Lessons learned during the Long Island Sound report card processAlexandra Fries ·
Caroline Donovan and I were invited to speak at the joint meeting of the Long Island Sound’s Citizens Advisory (CAC) and Science and Technical Advisory Committees (STAC). After completing the Long Island Sound Report Card in June, they asked us to give some wrap up and next steps information for where the report card is going in the future. Overall, the Long Island Sound report card included water quality, human health, and ecosystem/habitat indicators. For the first version of the report card, only the water quality indicators were used in the overall report card scores. These five indicators are dissolved oxygen, total nitrogen, total phosphorus, chlorophyll a, and water clarity (Secchi). These indicators were scored based on many calls and meetings with the Long Island Sound STAC. The scores were determined for each of the five reporting regions, from the Western Narrows to the Eastern Long Island Sound. The water quality scores illustrated the story of pollution and dilution in Long Island Sound.
Media coverage for the report card was widespread and greatly successful. Outlets in both Connecticut and New York picked up the story. The report card process also led to many achievements such as fostering collaboration and engagement with local groups, involvement by the LIS STAC and CAC, identifying monitoring and knowledge gaps in LIS, increasing shared responsibility and accountability of groups working on LIS, and three report cards: the overall LIS report card as well as the Inner Hempstead Harbor Report Card and the Norwalk Harbor Report Card.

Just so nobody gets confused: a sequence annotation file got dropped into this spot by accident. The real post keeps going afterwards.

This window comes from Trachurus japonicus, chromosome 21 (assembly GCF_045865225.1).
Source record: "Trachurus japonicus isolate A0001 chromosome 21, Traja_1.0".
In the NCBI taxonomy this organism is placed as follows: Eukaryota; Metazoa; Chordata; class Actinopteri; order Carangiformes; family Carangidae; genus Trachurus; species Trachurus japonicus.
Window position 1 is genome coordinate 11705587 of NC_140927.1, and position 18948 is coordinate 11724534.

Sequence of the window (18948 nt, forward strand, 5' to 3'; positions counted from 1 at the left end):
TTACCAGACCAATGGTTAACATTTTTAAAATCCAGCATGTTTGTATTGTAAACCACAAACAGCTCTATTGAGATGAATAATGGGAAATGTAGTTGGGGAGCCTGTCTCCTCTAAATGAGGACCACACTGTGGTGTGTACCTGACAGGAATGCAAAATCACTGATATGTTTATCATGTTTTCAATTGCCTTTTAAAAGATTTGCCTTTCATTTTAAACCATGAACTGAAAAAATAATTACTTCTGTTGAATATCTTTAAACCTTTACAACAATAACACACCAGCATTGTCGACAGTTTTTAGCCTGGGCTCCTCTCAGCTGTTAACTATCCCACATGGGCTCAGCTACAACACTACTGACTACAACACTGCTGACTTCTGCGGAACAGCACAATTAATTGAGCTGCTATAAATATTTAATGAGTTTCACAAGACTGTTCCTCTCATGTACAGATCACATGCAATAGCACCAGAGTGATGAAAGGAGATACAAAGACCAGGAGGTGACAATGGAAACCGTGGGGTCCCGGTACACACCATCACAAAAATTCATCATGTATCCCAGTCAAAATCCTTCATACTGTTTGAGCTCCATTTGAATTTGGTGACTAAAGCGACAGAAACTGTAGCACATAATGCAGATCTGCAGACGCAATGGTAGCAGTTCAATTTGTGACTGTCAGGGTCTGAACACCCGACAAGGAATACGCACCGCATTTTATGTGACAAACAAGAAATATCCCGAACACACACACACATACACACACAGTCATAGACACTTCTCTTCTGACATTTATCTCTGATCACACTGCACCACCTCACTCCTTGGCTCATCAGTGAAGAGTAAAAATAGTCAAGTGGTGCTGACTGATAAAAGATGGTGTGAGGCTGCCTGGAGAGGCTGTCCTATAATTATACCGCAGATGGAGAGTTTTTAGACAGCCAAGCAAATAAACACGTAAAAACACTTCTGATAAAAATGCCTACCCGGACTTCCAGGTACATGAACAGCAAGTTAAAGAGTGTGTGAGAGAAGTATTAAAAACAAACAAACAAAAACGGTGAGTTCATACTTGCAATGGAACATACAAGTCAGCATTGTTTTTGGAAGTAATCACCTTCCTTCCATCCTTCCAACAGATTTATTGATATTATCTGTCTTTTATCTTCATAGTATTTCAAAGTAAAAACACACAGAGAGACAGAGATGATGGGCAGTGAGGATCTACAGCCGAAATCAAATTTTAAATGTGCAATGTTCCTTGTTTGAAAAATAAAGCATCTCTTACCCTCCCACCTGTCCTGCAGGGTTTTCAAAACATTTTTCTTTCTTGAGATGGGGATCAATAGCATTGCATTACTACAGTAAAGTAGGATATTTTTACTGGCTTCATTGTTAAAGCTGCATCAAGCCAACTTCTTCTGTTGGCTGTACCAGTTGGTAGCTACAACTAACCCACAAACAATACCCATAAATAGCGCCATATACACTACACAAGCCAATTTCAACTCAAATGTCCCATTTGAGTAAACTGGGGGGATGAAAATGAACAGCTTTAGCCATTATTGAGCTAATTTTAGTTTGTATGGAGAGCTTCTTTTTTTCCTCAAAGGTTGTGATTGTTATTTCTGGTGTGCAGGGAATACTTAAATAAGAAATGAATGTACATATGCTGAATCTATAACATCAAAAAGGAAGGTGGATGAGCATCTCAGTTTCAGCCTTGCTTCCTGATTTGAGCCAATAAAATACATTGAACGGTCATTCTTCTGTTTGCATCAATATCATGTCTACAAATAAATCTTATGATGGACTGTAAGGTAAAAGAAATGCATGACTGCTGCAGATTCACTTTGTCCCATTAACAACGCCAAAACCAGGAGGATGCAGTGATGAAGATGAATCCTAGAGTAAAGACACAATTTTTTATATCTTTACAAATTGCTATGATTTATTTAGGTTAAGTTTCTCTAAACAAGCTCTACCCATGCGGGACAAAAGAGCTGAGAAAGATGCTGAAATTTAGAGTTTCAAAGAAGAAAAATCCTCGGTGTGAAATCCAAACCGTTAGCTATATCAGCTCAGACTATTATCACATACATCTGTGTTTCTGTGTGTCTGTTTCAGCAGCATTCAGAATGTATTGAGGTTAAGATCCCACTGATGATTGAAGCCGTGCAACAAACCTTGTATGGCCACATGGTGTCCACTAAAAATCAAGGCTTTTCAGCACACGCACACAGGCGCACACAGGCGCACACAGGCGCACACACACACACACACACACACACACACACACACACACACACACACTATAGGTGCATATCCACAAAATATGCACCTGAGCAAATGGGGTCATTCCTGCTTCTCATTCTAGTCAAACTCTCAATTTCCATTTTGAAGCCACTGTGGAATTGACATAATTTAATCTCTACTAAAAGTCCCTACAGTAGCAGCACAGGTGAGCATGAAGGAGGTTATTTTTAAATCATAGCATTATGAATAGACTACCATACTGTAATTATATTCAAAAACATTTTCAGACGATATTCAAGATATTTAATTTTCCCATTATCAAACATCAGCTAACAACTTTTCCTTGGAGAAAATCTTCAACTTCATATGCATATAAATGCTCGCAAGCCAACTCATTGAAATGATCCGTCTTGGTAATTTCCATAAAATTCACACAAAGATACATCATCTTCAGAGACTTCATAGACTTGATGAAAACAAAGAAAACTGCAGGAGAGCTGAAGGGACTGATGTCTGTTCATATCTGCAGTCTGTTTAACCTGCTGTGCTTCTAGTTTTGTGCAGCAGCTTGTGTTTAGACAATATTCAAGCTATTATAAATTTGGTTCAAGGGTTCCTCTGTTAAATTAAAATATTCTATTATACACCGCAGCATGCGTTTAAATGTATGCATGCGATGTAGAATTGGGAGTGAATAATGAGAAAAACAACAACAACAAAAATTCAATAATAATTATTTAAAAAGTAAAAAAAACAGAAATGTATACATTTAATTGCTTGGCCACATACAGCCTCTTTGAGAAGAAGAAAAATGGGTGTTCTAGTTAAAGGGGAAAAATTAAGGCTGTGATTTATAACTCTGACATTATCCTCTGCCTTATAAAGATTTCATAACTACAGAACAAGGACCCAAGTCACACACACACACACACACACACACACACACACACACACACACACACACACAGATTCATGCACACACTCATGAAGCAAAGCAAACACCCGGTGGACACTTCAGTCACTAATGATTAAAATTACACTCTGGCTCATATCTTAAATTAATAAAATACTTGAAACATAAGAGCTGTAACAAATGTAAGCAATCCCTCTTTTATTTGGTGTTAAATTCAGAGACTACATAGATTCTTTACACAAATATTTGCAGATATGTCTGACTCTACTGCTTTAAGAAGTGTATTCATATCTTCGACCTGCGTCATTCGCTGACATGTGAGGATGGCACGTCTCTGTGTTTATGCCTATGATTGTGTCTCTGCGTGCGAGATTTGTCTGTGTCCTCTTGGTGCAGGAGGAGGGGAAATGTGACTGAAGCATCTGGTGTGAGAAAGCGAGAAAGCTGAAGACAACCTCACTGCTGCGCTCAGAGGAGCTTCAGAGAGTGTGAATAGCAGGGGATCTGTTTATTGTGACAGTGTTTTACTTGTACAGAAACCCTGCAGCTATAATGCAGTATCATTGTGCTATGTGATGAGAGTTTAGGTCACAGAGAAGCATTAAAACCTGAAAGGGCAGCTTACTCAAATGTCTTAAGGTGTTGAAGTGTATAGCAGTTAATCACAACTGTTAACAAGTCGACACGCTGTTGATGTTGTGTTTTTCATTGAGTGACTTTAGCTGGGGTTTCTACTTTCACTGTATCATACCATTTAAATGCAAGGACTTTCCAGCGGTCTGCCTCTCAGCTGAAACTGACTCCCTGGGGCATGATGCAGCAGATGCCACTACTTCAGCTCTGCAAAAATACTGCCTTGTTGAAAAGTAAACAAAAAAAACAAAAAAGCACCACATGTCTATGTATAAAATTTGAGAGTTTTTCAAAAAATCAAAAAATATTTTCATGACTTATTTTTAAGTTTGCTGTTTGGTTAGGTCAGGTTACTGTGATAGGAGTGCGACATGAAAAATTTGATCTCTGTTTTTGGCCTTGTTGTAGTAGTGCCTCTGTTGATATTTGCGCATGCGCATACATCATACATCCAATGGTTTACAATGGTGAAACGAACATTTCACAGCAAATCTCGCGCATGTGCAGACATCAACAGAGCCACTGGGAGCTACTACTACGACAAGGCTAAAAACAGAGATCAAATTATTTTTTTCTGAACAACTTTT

We drove up from Maryland and arrived the day before the meeting on September 16th in the afternoon. Since we had been in the car all day, we decided to go to a nearby park to see the Sound since we’d be in a meeting room the following day. We ended up at McAllister County Park in Brookhaven, NY, which overlooked Long Island Sound on the northern side, and Port Jefferson Harbor on the southern side. The park is 113 acres, mostly accessible by boat. But, there is a small public parking area, with access to beautiful views and a peaceful beach. You can watch the Bridgeport-Port Jefferson ferry come into the harbor and unload and load passenger cars and people.
The following day we went to the meeting, which was held at Stony Brook University in the Wang Center. Caroline gave a talk about the Long Island Sound Report Card next steps and improvements. While biological indicators are included in the report card, they were not included in the overall score for this first year. In the future, biological and ecosystem indicators will be incorporated into the overall grade. This is one of the key changes to be made in future report cards, and will include indicators such as finfish, piping plover, and eelgrass.
There was a lot of good discussion and praise for the report card as well as ideas to make the next version even better. A key discussion that occurred in the meeting was the idea of human health versus ecological health. Stakeholders and members of the STAC and CAC stressed the importance of human health inclusion in the report card. For the first version of the report card, information on shellfish and bacteria in the Sound was included but a scoring system was not established. These, along with other important indicators, can help tell how safe it is to consume fish, shellfish, and to swim in Long Island Sound, which are key messages to communicate to the public.